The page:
Have you been hearing a lot about the Tour De France in the media? Maybe you’ve heard that Australian Cadel Evans is runner up again this year. But for many of us out there we know very little about this historic event, only that it’s a bloody long bike ride somewhere in Europe. So for a quick crash course in the Tour De France, international Tri-athlete and cyclist James Masters (http://www.fitspacetraining.com.au/) is here to answer your most pressing questions.
1. What exactly is the Tour De France?
A very long 3 week cycling race. 23 days in total. There are 21 days (or stages) of racing and 2 rest days. Each stage is between 160- 230km. There are also 2 shorter time trials spanning between 30-60km which focuses on speed.The course travels mostly in France but also into other countries such as Italy and Spain. Last year it began in London. Each year the course alternates between a clockwise or an anti clockwise direction.
2. What’s the deal with the yellow jersey?
The person with the lowest accumulated time at the end of each stage, also known as the General Classification (GC) wins the yellow jersey. The person on the last day with the overall lowest time, wins the entire Tour De France. So conceivably someone who never wears a yellow jersey could win the entire GC if they smashed the very last stage (and had been placing 2nd or 3rd on most other days).
There are three main aims;
i) Winning a stage: You get to have a go up on the podium, and you get prizes etc, but you may not get the yellow jersey.
ii) Winning the yellow jersey on a day: You may not have crossed the line first that day, but your overall time is the lowest
iii) Win the overall race or GC: This is the ultimate aim and biggest achievement, with the most prize money
5. How can they be so fiercely competitive but still work well as a team?
Each team (9 riders) may only have one contender for the crown. The other team member’s main aim is to do everything possible to help their leader have a good race. Their jobs include;
i) Fetch water bottles from the team car
ii) Ride in front of the leader to create a slip stream in the wind
iii) Swap a bike wheel, or bike if there was a puncture or mechanical issues
iv) Increase the pace of the whole group to catch break away riders
6. How do they pee?
Pairs (so they aren’t always at the back all the time) or sometimes even peloton stop en masse, and hang a leek on the side of the road. It is normally decided as a group where and when they should stop. There is an unwritten rule that riders do not attack when someone is taking a nature break.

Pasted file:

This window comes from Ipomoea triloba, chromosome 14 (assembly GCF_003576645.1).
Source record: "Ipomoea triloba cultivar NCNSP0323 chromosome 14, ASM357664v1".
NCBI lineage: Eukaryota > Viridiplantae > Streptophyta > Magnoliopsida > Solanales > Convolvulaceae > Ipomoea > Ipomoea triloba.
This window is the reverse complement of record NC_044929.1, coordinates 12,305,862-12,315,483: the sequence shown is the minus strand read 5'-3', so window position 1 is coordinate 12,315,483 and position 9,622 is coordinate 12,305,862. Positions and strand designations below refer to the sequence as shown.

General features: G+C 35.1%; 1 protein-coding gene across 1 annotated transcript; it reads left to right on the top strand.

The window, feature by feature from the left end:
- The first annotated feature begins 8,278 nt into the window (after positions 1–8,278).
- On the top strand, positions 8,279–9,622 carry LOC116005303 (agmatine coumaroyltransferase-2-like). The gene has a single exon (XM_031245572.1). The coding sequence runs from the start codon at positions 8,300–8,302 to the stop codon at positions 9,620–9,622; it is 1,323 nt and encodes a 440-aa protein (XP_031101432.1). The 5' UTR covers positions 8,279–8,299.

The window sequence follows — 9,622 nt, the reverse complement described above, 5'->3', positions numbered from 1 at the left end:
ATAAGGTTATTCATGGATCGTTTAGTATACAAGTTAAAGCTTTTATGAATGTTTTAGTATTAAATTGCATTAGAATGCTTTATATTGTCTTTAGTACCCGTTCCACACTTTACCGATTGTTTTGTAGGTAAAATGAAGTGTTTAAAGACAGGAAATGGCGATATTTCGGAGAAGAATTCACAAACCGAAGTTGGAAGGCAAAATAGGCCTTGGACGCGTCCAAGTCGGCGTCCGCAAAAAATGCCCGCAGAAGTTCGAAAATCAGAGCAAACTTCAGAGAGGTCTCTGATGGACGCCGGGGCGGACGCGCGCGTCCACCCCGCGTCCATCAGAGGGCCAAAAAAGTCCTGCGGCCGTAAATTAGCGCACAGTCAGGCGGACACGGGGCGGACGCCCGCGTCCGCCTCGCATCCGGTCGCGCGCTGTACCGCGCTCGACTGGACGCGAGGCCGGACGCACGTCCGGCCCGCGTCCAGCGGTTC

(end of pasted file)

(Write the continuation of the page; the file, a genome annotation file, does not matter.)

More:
7. How do they eat?
There are designated feed stations on course whereby a crew member stands on the side of the road holding out ‘feed bags’ or ‘musettes’. This is like a satchel that the riders sling over their shoulders. In the pouch is a selection of food such as sandwiches, biscuits, muesli bars, energy snacks and sports gels. The riders take what they want from the bag and put it in their t-shirt pockets, then toss the bag on the side of the road. The entire peloton restocks at the same time and they usually restock once or twice in each stage, eating continuously every half hour.
8. EPO. What is it?
Erythropoietin or EPO is a performance enhancing drug that increases a persons haematocrits. Haematocrit is the proportion of a persons blood that is made up of red blood cells. Most normal people will have about 38-46% of their blood volume being made up of actual red blood cells. However with drugs like EPO a person’s percentage of red blood cells may increase to over 50%, thickening the blood (which is very dangerous) but also increasing the bodies ability to deliver ever important oxygen to the working muscles. They used to simply measure someone’s hermaticrite level as an indicator of drug use, but some athletes are freakish and naturally have a higher percentage of red blood cells, and other athletes, with altitude training would also have higher levels. So now the drug testing is much more advanced and they can test the blood to find other DNA structures that differ from their own, and this is how they detect drugs like EPO. Other common drugs are human growth hormone, testosterone, and amphetamines. However the sport of cycling is now one of the highest targeted sports for drug testing and therefore extremely clean. It is virtually impossible not to get caught with the number of tests being done nowdays, as this current Tour has proven.
9. What about the girls?
There is a female Tour De France which is shorter and much smaller with little prize money or media coverage. Typical!
10. Any other interesting facts?
Lance Armstrong (from Texas) won the race 7 times in a row (1999-2005)! On one stage, he once lost 7kg in one hour due to dehydration. There are 5 other guys who have won it 5 times. Many of these athletes will compete at the Olympics as well. In the Olympics the race is usually equivalent to one stage of the Tour. They burn 5000-7000 calories in one day.
So that’s the low down on the Tour De France. If you’re are a cycling fan or if you know any other interesting facts about the Tour, I would love to hear about it.